Young children learn about prejudice by instruction, older children by experience
For a six-year-old, one of the most powerful educational tools may be direct instruction, according to new research on how children learn about prejudice.

Study reveals how monarch butterflies recolonize northern breeding range
New research from the University of Guelph reveals how monarchs recolonize the northern reaches of their breeding grounds -- information that will help preserve this migratory species threatened by loss of critical food and habitat.

Spotting ancient sites, from space
A Harvard archaeologist has dramatically simplified the process of finding early human settlements by using computers to scour satellite images for the tell-tale clues of human habitation, and in the process uncovered thousands of new sites that might reveal clues to the earliest complex human societies.

TB Alliance launches combination drug trial, establishes new pathway to TB and MDR-TB treatment
In an ambitious effort to stem the dangerous tide of tuberculosis (TB) and deadly drug-resistant TB around the world, TB Alliance today announced that it has launched a first-of-its-kind clinical trial to test a novel drug combination -- in both patients who have TB, and those who have multidrug-resistant TB (MDR-TB).

Sudden blood pressure drop with position change linked to higher risk of heart failure
People whose blood pressure drops rapidly when they stand, known as orthostatic hypotension, may have a higher risk of developing heart failure.

Melting glaciers, enough sand to bury London, and ancient ecosystem engineering
Highlights include evidence of the sensitivity of Greenland Ice Sheet outlet glaciers to rising air temperatures and a call for further understanding of the bathymetry beneath them before accurate predictions of sea-level rise can be made; findings in the North Sea of the largest body of sand on Earth, large enough to cover the whole of London six meters deep; and the unexpected discovery of the oldest evidence of animals burrowing in search of food.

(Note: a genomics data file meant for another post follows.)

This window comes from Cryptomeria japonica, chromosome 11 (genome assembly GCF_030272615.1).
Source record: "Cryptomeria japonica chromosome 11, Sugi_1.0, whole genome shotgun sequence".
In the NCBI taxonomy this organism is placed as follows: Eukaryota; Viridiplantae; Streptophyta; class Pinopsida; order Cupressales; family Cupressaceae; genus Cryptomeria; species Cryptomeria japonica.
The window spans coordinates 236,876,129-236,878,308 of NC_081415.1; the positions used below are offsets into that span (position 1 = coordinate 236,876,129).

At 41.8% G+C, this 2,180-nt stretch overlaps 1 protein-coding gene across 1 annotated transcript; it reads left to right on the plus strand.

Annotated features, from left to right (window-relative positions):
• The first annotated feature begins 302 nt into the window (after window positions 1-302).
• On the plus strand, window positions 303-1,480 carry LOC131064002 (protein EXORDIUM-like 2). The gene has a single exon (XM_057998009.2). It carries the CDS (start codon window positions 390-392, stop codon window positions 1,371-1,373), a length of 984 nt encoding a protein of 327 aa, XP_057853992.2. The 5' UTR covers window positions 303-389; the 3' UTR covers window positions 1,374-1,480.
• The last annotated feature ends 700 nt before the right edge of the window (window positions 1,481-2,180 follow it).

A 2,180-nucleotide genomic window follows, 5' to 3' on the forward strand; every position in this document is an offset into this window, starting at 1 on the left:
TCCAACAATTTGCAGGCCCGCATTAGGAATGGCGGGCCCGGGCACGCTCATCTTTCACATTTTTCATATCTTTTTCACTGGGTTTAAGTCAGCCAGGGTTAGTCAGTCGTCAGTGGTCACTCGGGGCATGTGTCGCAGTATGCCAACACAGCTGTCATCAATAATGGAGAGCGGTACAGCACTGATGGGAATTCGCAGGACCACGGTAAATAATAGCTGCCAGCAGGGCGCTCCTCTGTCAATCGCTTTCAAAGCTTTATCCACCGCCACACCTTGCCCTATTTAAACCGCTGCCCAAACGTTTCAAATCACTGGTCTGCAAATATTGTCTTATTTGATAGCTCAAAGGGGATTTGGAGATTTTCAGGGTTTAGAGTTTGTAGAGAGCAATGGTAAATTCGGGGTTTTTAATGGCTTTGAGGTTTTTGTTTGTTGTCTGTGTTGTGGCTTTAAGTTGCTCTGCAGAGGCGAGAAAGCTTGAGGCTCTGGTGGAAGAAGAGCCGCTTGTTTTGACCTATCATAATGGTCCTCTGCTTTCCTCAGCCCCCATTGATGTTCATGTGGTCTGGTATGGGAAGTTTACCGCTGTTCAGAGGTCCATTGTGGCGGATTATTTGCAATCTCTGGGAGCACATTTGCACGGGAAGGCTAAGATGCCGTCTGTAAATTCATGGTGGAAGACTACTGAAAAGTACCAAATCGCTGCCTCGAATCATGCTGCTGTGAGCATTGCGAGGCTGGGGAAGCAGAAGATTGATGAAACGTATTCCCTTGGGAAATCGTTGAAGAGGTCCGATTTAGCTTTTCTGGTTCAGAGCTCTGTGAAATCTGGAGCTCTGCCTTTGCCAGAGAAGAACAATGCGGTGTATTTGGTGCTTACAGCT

Air Force Office of Scientific Research hosts nanotechnology pioneer
On March 6, the Air Force Office of Scientific Research in Arlington, Va., hosted a presentation by Dr.

Focus on technology overlooks human behavior when addressing climate change
Technology alone won't help the world turn away from fossil fuel-based energy sources, says a University of Oregon sociologist.

1 solution to global overfishing found
A study by the Wildlife Conservation Society, ARC Centre for Excellence for Coral Reef Studies, and other groups on more than 40 coral reefs in the Indian and Pacific Oceans indicates that

Immune system implicated in prematurity complication
Despite advances in neonatal care, necrotizing enterocolitis (NEC) -- the most common gastrointestinal emergency in premature infants -- continues to be a deadly disease.

Geological Society of America Cordilleran section meets in the heart of Mexico
Geology doesn't stop at borders. Mexico, the US, and Canada share the same tectonic plate and face similar environmental and resource problems.

Study: Exercise can lead to female orgasm, sexual pleasure
Findings from a first-of-its-kind study confirm anecdotal evidence that exercise -- absent sex or fantasies -- can lead to female orgasm.

Scientists link 2 cancer-promoting pathways in esophageal cancer